Fifth time’s a charm for JoCo safety levy? Both sides weigh in on Measure 17.74

Grants Pass, Ore. — Among the measures Josephine County voters will weigh in on November 8th, is a 4-year levy aimed at generating funding for public safety. It’s the fifth tax levy proposal since 2012, the last four were all rejected. And while opponents of the measure are hoping for a fifth and final failure, those in favor feel the community is fed up enough with crime to push it through.

“There’s no doubt in my mind that we have a crime issue, and public safety issue,” Josephine County Sheriff Dave Daniel says.

The Josephine County Sheriff’s Office is not taking a position on county Measure 17.74, but Sheriff Dave Daniel says it’s no secret the county is lacking in public safety resources.

“We don’t have deputies out there 24 hours a day protecting the community,” Sheriff Daniel says, “that’s ridiculous.”

A ballot measure in the hands of Josephine County voters looks to change that. Measure 17.74 is a 4-year property tax levy aimed at generating approximately 10-million dollars a year for law enforcement. That means property owners would pay an additional $1.42 for every $1,000 dollars of assessed property value, or about $24 more dollars a month for a home valued at 200-thousand dollars.

A 5-person citizen oversight committee would ensure money is spent only on public safety, which would include things like increasing the number of patrol deputies, providing increased resources for prosecution, enhancing treatment programs, and adding more jail beds.

“None of those funds can be used for any other purposes,” Colene Martin says.

Those in favor of the levy say people are fed up.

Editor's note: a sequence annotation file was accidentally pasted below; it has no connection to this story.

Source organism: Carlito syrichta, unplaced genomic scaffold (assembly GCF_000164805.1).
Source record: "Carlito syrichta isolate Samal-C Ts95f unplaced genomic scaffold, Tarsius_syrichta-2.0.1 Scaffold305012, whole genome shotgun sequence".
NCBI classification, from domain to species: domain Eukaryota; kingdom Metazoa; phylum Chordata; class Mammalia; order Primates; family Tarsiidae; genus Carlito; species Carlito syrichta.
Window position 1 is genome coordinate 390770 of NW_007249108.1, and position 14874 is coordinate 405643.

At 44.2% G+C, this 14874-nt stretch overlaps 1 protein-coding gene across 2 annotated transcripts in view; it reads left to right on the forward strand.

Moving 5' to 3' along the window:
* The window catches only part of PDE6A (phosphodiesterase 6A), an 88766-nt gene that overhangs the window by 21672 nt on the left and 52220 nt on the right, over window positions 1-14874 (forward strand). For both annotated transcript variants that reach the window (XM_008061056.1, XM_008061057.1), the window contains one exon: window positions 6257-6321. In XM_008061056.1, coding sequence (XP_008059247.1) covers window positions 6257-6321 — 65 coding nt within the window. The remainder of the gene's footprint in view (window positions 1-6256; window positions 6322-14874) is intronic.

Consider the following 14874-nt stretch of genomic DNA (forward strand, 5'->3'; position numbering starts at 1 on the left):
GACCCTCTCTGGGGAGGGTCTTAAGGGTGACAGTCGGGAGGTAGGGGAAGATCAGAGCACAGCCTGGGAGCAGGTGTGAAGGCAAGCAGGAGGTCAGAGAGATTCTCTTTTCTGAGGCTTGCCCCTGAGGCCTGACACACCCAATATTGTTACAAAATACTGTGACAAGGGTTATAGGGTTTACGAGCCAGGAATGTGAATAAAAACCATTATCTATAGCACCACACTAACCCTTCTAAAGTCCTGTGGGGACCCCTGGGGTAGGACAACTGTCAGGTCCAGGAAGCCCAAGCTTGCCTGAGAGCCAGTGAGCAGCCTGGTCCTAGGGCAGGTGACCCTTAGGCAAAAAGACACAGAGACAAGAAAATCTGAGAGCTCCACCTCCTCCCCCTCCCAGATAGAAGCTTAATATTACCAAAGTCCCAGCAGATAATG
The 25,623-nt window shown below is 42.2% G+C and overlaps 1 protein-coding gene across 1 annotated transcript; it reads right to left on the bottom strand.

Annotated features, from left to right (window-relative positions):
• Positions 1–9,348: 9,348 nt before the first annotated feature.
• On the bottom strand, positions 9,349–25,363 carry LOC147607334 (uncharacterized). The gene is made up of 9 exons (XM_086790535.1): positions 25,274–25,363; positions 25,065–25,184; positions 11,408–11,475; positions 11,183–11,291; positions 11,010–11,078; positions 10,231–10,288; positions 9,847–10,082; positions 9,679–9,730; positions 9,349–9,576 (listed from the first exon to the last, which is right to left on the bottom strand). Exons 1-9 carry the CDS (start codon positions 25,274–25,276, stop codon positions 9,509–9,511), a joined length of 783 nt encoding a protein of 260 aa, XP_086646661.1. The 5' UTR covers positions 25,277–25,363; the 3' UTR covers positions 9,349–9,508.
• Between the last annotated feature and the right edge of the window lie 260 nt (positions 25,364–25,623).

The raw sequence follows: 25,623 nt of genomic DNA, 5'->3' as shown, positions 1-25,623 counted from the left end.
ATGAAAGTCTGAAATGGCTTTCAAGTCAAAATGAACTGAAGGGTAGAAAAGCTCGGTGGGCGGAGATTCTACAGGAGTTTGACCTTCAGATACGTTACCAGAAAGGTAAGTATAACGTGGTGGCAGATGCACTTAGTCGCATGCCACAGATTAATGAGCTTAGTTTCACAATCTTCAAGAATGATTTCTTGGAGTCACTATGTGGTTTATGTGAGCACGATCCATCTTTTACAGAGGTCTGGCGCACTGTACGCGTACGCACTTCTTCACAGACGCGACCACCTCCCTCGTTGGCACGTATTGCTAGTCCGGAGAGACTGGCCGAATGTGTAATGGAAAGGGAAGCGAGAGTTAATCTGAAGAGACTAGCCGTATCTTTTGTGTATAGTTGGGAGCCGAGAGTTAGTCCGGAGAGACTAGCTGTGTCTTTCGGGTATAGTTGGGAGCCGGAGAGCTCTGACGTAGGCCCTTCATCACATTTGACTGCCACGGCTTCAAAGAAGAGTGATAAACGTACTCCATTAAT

“Not having law enforcement does make this a desirable place to live- for criminals- that’s the problem,” Josh Balloch says.

“It is becoming more rampant, we’re seeing more crimes happening, we’re seeing more people moving into the community knowing that we can’t do anything about the situation,” Martin adds.

Supoorters say it’s imperative that public safety be well-funded so that the community is a desirable place for current and future residents to live, work, and play.

“My biggest desire is for us to get jobs in this community, for us to move this county forward,” Martin says.

Those against the levy say the county should have seen this funding issue coming.

“The county has known for 25 years that the day would come where we would lose our [federal] funding,” Bill Hunker says.

Opponents say the citizens of the county have said time and time again they don’t want to pay.

“They’ve just tried to do a levy, tried to do a levy, tried to do a levy,” Hunker says.

“It’s a fallacy that there isn’t funding,” Mark Seligman says, “there’s funding, the road department has plenty of money.”

“We do need the money, whether we can find an adequate amount of funding, we’ll never go back to where we were because that was free money from the government and they’re not doing that anymore,” Hunker says.

Hunker says they have to look at the funding they already have and see what if anything can be allocated to public safety.

The folks in favor of Measure 17.74 say it’s no different than all other goods and services that have gone up in cost over the years, and so public safety expenses have become more expensive too.

 

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